"The human cost of this ugly war in Afghanistan - loss of life, destruction and huge suffering - is too far too high", said the UN Secretary-General's Special Representative for Afghanistan and head of UNAMA, Tadamichi Yamamoto.
The first six months of the year have seen a significant rise in the number of civilian lives lost in highly coordinated attacks involving more than one perpetrator, with 259 killed and 892 injured - a 15 percent increase on the same period last year. These deaths and injuries represent 67 percent of the total civilian casualties, with 43 percent attributed to the Taliban, 5 percent to Daesh in the Khorasan province, and the rest to unidentified attackers.
The majority of the victims were killed by anti-government forces - including the resurgent Taliban and in attacks claimed by the Islamic State, the report said, underscoring spiralling insecurity in the country almost 16 years after the U.S. invasion.
The report commended government forces for reducing civilian casualties from ground engagements.
The report concludes with recommendations to the Government of Afghanistan, anti-government groups and global military forces offering aid to "support their efforts to protect civilians, prevent civilian casualties and uphold their obligations under worldwide humanitarian and human rights law".
The study by the group cited unawareness about war areas, firefighting in crowded and populated areas, lack of mine-clearing progammes in recaptured areas, mistaken strikes by foreign and national forces, bombardment of civilian houses as reasons behind the increased civilian deaths.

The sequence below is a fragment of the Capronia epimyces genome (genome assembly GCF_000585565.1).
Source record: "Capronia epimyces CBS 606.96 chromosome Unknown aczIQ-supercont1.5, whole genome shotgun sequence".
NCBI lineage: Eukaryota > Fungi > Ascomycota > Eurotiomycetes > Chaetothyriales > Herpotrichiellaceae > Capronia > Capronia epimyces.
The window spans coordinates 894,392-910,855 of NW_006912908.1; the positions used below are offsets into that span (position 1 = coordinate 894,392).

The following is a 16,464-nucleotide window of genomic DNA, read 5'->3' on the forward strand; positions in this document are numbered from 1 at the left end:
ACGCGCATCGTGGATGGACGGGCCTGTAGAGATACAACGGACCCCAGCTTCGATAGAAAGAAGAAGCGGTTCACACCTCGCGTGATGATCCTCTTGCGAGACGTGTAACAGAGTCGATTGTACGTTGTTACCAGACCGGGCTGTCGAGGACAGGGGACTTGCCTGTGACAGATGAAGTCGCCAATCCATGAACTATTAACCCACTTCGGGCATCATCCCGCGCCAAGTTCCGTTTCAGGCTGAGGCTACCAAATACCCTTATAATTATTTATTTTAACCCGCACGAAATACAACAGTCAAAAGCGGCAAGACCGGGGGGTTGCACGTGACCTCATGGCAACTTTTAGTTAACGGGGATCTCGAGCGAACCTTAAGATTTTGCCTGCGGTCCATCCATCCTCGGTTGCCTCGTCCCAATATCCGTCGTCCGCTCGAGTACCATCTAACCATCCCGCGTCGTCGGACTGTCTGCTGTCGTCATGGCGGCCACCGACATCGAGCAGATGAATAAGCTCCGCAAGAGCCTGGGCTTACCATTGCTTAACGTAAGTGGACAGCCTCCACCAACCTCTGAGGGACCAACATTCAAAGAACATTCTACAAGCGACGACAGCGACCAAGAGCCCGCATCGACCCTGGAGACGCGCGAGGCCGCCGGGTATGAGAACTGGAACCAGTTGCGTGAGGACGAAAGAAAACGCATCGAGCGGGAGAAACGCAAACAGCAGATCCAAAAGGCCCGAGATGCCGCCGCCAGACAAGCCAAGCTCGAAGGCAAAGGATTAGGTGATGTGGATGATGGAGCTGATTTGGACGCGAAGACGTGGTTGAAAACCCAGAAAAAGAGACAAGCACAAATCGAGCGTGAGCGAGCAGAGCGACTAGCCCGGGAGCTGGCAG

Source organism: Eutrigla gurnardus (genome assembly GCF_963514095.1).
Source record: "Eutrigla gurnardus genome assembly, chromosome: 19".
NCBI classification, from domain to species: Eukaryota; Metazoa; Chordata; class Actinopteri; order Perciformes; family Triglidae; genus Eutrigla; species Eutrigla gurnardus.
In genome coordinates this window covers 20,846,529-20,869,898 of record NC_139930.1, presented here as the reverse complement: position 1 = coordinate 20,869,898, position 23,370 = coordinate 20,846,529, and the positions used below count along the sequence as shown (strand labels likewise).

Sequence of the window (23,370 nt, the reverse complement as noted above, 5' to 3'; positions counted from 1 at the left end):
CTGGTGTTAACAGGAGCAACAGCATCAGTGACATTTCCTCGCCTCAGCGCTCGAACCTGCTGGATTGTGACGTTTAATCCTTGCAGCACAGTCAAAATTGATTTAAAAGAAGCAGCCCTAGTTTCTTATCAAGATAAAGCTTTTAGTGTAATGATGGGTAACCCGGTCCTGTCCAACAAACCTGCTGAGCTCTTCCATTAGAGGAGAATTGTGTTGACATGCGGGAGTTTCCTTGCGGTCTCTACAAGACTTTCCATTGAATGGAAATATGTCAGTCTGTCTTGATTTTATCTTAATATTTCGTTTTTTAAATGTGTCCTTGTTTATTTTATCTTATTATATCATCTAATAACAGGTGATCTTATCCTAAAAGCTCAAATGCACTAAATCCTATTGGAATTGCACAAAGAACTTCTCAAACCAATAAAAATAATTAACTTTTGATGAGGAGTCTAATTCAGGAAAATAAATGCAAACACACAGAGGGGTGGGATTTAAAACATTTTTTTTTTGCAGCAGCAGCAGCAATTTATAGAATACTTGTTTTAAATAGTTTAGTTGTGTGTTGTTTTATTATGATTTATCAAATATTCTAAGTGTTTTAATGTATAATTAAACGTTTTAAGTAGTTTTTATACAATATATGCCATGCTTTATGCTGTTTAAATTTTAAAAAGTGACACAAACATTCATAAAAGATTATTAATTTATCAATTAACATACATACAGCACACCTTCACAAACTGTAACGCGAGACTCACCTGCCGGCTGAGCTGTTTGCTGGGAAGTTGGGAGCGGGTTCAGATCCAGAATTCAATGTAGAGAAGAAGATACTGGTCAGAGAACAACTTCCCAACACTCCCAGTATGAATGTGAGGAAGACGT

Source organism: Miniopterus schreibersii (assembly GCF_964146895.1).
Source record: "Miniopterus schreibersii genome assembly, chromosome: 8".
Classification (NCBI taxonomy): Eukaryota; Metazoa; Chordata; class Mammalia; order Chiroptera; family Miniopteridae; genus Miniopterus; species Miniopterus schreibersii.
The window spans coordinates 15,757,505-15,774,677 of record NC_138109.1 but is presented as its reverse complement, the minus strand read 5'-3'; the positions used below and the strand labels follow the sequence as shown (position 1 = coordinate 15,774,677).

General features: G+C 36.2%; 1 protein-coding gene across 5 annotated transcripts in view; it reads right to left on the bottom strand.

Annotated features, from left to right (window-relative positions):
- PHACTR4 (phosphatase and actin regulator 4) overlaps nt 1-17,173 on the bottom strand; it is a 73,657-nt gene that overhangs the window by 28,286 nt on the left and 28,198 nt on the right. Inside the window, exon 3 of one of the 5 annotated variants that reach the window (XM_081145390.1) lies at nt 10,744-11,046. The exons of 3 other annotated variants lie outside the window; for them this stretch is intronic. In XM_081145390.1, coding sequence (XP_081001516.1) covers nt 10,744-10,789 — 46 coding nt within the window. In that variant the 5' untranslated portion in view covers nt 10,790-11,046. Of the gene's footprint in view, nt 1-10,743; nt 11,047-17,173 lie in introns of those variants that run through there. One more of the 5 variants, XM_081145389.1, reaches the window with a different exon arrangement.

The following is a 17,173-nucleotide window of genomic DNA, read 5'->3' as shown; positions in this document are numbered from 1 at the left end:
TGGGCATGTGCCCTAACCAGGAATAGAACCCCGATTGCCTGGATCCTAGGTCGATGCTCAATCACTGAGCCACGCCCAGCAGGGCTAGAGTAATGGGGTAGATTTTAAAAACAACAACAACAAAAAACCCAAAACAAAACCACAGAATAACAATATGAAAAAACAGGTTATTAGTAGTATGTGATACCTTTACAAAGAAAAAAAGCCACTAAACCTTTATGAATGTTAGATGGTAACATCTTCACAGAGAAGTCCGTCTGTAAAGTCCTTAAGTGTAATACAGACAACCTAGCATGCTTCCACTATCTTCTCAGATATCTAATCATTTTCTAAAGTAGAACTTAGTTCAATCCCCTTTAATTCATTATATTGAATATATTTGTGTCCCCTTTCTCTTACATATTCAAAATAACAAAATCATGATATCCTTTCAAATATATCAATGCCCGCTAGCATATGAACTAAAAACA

"The Islamic Emirate is much more sensitive to and vigilant about prevention of civilian casualties than any other side", he added, using the official name of the Taliban.
FORECAST: Storm chances shrink as heat builds this week
Unless models start trending a little cooler, we'll likely have to contend with heat-related headlines by the end of the week. Will monitor this trend throughout the week but it makes more sense for Sunday night rain and not Saturday night .
Deaths in the capital, Kabul, which has historically been one of the safest places in Afghanistan, accounted for some 20 percent of the total tally.
The reports highlights that 40 per cent of all civilian casualties during the six-month period were killed or injured by anti-government forces using improvised explosive devices (IEDs), such as suicide bombs and pressure-plate devices, which were responsible for the deaths of 596 civilians and injured 1,483.
The investigators praised US-backed Afghan police and soldiers, with civilian casualties caused by them 21 percent lower this year. "Many more have been forced from their homes and suffered lasting damage to their health, education and livelihoods", Zeid Ra'ad Al Hussein, the U.N. High Commissioner for Human Rights, said in a statement accompanying the report.
Defense Secretary James Mattis has promised to have a new strategy for Afghanistan ready this month.
He said the strategy is still being worked on, particularly the State Department's contributions. That strategy is expected to include sending a few thousand more US troops to the country.
"Welcome to strategy", Mattis said when asked about the delay. "I don't know where to find them". "This is hard work, and anyone who says otherwise is someone who has not had to either deal with it, or deal with the consequences of the decisions they made".